Investment Update May 2020

Like most folks, April was a lot kinder to me than March. For March, we lost about $161K of our investments (though it was as much as a $191K loss as late as March 23rd). With April being an “up” month, states and countries opening backup, and businesses starting to discuss getting back to normal, let’s hope the economy starts rolling. Our unemployment rate in the US is going to be pretty substantial, and we’ll probably be spending the next 12-18 months cutting it back to normal.

As you know, the allocation for my retirement accounts (IRAs, 401K, etc) is pretty much index funds, spread out between the  S&P 500, small-cap, international, REITs and bonds. Due to this allocation, I didn’t get hit as hard as some folks in March or in late 2018 – but I also didn’t get as big an “upside” in 2019 either. It all depends on your risk tolerance.

Retirement Accounts: Remember, my allocation for these is:

  • 30% Bond Index Fund
  • 17.5% S&P500 Index Fund
  • 17.5% International Index Fund
  • 17.5% Small Cap Index Fund
  • 17.5% REIT Index Fund

My 401K doesn’t have REIT option, so its just 25% for each.

As you would expect, everything was up, though in different amounts.

  • S&P500: 12%
  • Small Cap: 14.5%
  • International: 5.5%
  • REITs: 6%
  • Bonds: 2%

My dividend account new allocation (as of Jan 2020) was:

  • 50% Dividend Stocks
  • 50% REITs

The dividend paying stocks were up anywhere from 11% – 23%, though most of them are still in negative territory from the beginning of the year. My dividend yield from 1st Quarter was 6.13% (annualized) which was a big increase from last year, but a major part of that yield equation was the low stock price. Still, I collected 18.6% more in dividends in 1st qtr 2020 than in 1st qtr 2019, so we’ve made improvements there. Now we just have to hope these companies don’t cut their dividends.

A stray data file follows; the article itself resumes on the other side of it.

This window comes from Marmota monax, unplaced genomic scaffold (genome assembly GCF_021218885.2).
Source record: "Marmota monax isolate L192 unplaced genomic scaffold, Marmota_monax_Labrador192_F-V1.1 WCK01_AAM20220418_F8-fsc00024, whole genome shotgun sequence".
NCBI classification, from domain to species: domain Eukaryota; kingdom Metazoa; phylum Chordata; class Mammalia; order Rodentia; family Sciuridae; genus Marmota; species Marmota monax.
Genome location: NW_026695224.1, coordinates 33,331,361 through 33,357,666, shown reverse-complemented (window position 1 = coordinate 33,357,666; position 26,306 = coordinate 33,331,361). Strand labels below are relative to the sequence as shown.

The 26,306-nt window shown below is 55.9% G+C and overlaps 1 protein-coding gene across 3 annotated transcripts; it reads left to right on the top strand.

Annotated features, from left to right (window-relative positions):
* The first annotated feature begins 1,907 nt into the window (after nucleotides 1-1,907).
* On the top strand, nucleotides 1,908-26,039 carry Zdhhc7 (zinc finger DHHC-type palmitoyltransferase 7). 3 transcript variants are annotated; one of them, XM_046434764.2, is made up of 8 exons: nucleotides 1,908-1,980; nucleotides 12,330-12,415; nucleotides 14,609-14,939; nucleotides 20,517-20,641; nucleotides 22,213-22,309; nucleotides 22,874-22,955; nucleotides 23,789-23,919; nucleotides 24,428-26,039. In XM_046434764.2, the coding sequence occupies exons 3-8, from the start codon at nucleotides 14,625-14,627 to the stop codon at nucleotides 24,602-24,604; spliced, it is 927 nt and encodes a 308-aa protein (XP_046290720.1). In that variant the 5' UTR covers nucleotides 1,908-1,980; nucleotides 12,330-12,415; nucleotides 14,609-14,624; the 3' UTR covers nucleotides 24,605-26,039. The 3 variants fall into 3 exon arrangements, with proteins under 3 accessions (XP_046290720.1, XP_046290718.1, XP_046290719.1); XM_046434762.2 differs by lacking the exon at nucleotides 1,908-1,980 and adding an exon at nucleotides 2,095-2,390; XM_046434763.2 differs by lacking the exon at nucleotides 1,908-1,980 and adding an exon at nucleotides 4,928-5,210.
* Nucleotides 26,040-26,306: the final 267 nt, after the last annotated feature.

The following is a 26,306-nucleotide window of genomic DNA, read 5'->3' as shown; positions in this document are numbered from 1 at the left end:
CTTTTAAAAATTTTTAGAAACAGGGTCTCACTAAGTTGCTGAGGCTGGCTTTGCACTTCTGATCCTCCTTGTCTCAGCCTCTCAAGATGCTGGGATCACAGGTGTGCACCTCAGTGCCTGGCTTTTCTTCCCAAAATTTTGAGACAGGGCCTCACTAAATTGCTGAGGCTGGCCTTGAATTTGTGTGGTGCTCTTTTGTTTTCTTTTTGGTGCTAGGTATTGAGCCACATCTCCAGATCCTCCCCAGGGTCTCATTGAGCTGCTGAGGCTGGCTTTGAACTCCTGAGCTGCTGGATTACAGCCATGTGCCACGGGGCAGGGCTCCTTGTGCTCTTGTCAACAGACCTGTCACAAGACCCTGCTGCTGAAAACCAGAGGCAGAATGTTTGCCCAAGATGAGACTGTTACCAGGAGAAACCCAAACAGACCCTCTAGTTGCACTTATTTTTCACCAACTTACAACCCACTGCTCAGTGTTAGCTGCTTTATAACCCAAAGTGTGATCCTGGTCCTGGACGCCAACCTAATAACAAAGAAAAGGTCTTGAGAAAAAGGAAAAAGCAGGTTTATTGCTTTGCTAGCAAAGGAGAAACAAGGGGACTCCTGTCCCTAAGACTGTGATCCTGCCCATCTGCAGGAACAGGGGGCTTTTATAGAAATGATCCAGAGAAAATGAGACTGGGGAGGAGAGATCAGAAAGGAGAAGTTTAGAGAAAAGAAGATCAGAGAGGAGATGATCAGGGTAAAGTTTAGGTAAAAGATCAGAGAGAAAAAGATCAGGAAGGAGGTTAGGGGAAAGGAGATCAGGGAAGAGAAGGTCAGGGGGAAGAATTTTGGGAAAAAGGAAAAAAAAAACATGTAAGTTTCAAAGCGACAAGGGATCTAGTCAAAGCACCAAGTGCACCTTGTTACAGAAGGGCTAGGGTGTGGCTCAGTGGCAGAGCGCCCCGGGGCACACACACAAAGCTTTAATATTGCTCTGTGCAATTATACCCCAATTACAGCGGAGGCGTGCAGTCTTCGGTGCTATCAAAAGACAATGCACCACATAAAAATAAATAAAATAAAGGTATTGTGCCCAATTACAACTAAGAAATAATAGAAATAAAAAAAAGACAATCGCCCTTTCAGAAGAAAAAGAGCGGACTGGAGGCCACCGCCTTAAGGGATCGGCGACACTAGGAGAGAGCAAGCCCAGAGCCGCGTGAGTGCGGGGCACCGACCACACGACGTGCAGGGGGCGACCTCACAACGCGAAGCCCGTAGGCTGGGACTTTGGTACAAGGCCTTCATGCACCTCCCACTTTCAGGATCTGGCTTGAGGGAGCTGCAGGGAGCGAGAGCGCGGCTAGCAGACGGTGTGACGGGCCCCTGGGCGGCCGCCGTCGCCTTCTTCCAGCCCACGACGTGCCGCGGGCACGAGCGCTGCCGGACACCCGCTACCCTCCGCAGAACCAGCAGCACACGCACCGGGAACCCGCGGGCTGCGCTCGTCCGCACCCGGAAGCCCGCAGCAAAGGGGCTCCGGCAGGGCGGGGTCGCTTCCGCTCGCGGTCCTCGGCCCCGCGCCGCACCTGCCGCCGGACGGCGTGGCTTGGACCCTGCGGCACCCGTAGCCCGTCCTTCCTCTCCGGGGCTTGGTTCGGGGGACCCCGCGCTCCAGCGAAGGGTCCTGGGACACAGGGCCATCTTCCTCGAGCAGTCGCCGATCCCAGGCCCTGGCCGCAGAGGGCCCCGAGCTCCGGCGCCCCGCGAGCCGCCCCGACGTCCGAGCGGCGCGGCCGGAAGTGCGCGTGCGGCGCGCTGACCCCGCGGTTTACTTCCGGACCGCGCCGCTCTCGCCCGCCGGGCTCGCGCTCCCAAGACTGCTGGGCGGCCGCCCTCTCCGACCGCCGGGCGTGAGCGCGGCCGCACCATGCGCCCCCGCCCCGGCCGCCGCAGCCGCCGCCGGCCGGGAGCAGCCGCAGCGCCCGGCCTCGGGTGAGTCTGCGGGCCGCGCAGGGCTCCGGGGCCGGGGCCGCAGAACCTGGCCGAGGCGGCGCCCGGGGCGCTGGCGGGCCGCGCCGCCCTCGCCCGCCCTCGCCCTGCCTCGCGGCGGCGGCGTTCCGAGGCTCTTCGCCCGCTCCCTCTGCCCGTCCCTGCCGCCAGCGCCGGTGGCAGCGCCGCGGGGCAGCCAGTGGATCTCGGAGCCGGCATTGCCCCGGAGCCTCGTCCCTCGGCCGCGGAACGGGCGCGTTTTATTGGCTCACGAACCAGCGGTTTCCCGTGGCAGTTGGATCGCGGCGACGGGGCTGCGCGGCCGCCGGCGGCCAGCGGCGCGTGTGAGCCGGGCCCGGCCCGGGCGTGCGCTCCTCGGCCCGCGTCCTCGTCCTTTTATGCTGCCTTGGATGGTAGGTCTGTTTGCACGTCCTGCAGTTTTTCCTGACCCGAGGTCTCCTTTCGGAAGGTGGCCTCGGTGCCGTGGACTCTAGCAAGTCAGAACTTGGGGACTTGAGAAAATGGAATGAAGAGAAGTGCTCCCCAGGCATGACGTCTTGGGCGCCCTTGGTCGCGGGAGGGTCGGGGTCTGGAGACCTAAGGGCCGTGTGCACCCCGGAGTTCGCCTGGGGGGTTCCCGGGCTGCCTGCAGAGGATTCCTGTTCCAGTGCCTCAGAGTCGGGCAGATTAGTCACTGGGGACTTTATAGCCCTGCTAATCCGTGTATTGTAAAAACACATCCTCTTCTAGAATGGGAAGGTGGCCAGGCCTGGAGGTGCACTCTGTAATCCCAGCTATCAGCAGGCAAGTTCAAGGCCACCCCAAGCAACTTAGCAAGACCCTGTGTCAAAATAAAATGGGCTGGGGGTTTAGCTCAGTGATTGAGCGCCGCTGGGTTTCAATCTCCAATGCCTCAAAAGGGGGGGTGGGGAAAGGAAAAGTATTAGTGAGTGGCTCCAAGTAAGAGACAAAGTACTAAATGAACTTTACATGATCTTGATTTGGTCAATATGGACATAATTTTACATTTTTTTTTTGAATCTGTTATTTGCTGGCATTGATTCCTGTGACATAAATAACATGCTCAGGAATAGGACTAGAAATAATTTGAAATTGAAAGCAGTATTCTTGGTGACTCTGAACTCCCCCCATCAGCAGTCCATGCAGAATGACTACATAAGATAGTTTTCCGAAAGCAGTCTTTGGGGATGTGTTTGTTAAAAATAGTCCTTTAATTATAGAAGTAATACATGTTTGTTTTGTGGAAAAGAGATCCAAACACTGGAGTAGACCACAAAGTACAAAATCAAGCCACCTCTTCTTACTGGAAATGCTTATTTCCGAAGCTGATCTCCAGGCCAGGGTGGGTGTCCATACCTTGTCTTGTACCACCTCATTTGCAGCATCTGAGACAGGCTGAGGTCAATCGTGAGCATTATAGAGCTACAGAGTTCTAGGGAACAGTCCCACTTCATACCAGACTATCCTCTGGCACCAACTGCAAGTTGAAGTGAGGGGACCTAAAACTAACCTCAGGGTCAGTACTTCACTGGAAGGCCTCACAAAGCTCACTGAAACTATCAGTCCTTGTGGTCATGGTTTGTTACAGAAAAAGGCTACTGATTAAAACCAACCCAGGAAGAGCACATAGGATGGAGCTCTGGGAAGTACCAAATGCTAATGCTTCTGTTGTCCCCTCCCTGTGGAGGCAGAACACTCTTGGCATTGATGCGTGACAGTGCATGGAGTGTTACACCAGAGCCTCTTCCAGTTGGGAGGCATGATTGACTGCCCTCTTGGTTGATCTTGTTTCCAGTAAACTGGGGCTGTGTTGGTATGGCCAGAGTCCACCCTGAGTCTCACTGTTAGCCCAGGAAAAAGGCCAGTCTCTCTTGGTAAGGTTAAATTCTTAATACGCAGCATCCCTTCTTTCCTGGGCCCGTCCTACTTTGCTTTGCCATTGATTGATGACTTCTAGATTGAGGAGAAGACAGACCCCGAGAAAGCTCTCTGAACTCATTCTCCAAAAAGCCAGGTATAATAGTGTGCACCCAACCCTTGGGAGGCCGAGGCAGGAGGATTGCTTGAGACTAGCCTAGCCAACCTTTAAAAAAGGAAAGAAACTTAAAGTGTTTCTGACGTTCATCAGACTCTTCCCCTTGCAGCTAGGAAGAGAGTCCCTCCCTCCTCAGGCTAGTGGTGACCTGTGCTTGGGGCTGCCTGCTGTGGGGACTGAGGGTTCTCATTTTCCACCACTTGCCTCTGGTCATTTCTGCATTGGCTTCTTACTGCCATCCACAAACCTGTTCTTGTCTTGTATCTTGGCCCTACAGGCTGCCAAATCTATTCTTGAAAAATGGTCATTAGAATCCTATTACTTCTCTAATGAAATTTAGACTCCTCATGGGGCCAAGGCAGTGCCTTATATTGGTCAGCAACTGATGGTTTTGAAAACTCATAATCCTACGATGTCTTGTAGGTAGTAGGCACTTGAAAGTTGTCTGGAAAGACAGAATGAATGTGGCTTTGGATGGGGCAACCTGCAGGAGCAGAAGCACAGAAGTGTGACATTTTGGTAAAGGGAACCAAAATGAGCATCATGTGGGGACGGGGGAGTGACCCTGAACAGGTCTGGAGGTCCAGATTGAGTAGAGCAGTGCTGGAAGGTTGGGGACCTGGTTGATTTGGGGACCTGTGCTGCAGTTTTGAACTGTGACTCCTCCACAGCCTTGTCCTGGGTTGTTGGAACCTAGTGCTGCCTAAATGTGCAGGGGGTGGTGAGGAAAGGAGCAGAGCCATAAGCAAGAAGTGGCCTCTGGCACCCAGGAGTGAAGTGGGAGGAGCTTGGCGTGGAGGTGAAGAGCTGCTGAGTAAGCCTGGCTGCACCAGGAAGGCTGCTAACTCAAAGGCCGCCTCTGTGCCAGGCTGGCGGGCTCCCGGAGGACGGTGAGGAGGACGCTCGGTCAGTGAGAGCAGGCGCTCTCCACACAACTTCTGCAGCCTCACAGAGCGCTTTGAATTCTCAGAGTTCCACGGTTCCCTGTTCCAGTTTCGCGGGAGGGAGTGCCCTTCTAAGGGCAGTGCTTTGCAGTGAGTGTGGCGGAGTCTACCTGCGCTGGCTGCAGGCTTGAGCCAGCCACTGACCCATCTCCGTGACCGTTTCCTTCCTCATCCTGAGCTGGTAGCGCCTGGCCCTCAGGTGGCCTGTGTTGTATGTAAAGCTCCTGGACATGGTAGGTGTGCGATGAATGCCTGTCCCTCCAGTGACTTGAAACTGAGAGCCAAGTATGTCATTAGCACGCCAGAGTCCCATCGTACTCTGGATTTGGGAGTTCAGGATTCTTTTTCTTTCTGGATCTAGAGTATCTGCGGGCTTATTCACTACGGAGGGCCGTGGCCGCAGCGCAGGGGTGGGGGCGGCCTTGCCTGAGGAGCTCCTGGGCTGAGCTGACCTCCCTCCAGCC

My brokerage account at my bank was shut down (they were moving it to Schwab and I don’t want to have three large firms with our investments) so I shut it down and invested it all into Vanguard Value Index average fund, to try and chase some value stocks. It was up 5.1% in April, once the change was made.

For March, I was down -13.68% overall. For April, I climbed up 8.55%, but I’m still down 11.13% for 2020. We’re back to over $1.1M in invested assets. Plan to continue working on hitting our FI number.

Hope everyone is healthy and your May turns our well!

Mr. 39 Months

What are the next steps for TKD Woodworking?

As many of you are aware, I’ve been developing a “side hustle’ to sell my Woodworking items (see contents to right under “TKD Woodworking”). The idea was to sell both online and at craft shows, starting in the second half of 2020. While the Wuhan Corona Virus has placed some limitations on life in general, I’ve worked hard to keep the process moving forward

  1. Laid out my initial plan
  2. Worked out how to build and determine costs for the items I was going to build
  3. Identified how many to build
  4. Began working through my fixed costs (insurance, marketing, etc.) and product costs
  5. Starting tracking my numbers
  6. Created my website to help communicate & advertise my products

So where to next? What is my timetable?

As I see it, over the next two months (May & June) I need to accomplish the following:

  1. Build 2-3 more project prototypes (already identified), price them, and place them on the website
  2. Finalize shipping costs for the items, so I can price everything correctly
  3. Purchase any insurance necessary, prior to opening for business (costs already identified)
  4. Advertise product for sale online (Etsy, Craig’s List, etc.)
  5. Begin looking into potential craft shows, and how I’ll setup my stall

Again, the objective is to have everything ready to go-live July 1st, no matter what the status of the Wuhan Flu is. Plenty to do, and not a lot of time to do it in. Wish me luck!

Mr. 39 Months

Frugal Tip – Fixing your mistakes, instead of letting them compound

We’ve noticed some stains around the base of our downstairs toilet, and after doing a little research, it turns out this is a sign of water leakage. I had just changed out this toilet last year, so I was a little disappointed – it meant that I had not done the install correctly.

So I watched a couple of videos online and referred back to a few of my books – then took the plunge. The initial thing to check was the wax seal, which goes around the flange on the floor, and the toilet “seals” to. This is usually where the system fails and the leak begins.

Tools you will need:

  1. Wrench, 11mm or 7/16” (or adjustable wrench)
  2. Scraper (to clean off old wax seal)
  3. Towels
  4. Rubber or Nitrex gloves
  5. New Toilet bowl wax ring (Typically $2 – $3)

In order to do this, you have to do the following steps:

  1. Turn off the water supply to the toilet (typically a knob to turn near the floor on the left or right back of the toilet, which feeds to the tank
  2. Flush the toilet and then drain the tank and toilet (you can use a wet/dry vac, or just a sponge & bucket – which is what I used). Make sure you wear rubber gloves
  3. Disconnect water supply from upper tank (it should be something you can easily unscrew)